LONDON (Reuters) - Britain's opposition Labour party said on Thursday it would ban unhealthy children's food if they win a national election in May, setting out a hands-on approach to improving public health and reducing the burden on the stretched healthcare system.
Ahead of what is set to be a close election, Labour promised to introduce a range of measures such as introducing plain cigarette packaging, tackling alcohol abuse and regulating what goes into children's food.
"We are setting our clear intention to take robust action to protect children from harm where voluntary measures have failed," Labour's public health spokeswoman Luciana Berger said. The party said it would set maximum limits on levels of fat, salt and sugar in food marketed substantially to children.
An official survey published in December showed that one in three 10 to 11-year-olds in England were overweight or obese, and the percentage of those classified as obese was rising.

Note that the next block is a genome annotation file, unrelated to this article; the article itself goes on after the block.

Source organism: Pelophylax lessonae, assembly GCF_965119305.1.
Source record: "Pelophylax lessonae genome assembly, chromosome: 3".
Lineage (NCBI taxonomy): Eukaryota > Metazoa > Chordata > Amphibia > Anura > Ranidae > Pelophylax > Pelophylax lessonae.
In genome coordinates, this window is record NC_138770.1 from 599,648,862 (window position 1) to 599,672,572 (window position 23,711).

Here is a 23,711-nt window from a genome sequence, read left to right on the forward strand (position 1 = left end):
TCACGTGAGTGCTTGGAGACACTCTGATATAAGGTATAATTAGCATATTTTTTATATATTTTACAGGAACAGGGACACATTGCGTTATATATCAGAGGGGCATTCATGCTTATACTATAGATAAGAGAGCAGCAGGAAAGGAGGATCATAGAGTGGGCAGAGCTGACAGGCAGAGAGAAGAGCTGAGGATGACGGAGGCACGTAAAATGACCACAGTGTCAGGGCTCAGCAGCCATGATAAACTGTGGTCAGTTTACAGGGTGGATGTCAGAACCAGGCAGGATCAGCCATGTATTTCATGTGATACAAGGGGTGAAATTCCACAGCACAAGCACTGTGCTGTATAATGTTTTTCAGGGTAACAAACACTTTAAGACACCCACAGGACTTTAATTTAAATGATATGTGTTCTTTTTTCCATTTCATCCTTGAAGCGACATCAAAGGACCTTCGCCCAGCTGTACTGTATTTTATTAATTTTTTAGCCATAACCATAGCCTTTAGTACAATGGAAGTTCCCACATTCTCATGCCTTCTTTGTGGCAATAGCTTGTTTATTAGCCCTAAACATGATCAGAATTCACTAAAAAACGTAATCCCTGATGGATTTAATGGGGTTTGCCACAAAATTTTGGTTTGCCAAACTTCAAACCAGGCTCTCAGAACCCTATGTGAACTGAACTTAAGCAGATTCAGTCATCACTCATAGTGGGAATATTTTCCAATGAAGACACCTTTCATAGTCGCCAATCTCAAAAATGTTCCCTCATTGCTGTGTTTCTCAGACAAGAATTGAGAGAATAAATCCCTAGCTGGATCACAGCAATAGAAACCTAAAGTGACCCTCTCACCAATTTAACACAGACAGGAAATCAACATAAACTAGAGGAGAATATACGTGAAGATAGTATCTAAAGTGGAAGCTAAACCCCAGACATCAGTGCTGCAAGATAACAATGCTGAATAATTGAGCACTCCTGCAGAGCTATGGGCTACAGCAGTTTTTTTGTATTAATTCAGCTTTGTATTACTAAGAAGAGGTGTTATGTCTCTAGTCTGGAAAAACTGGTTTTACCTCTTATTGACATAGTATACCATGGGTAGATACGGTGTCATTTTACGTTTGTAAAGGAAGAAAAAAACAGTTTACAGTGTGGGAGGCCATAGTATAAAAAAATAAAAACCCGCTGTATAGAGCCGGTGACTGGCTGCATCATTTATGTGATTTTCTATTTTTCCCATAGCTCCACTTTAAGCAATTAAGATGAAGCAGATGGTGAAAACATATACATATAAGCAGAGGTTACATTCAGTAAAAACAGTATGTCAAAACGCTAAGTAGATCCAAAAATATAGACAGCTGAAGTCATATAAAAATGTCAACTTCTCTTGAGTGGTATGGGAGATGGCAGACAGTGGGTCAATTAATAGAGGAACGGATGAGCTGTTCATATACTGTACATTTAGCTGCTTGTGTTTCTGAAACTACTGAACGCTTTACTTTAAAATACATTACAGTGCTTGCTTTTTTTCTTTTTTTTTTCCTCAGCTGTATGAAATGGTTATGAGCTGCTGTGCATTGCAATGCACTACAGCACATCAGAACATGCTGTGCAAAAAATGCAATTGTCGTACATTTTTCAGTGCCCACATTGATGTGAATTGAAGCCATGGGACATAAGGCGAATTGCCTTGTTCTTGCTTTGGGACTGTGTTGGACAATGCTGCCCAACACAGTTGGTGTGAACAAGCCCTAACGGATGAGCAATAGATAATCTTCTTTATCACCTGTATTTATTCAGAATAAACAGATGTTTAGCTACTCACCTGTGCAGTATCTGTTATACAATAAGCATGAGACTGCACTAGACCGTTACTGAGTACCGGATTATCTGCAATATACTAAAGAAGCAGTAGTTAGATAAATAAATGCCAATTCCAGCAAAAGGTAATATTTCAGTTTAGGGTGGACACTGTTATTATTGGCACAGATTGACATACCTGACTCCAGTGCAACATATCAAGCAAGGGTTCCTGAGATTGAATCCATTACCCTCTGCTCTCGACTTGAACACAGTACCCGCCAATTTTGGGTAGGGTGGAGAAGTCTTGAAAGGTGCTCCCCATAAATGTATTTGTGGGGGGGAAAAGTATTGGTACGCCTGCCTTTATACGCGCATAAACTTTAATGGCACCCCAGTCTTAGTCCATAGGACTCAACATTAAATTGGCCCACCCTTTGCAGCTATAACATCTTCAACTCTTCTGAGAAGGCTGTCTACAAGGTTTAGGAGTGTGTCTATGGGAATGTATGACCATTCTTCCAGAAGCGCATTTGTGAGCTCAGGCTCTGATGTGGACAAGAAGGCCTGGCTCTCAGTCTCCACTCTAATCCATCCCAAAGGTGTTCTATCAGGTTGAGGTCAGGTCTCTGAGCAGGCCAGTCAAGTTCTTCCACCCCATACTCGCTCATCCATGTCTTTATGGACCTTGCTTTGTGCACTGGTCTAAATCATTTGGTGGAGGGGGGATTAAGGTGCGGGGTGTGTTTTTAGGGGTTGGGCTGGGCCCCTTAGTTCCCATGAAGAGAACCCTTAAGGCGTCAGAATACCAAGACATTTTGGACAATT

The announcement chimes with Labour's central election strategy to campaign against Prime Minister David Cameron on the future of the country's state-funded and much-cherished health system. Polls show Labour is more trusted on the healthcare system than Cameron's Conservatives.
A Conservative spokesman said the Labour plan was "naive" and defended the government's track record on public health.
Labour have already pushed for the government to introduce a minimum price for alcohol and to ban branding on cigarette packaging. They said that without action, the cost to the health system of treating diabetes will to rise to 17 billion pounds (S$34.5 billion) per year by 2035 from 10 billion pounds.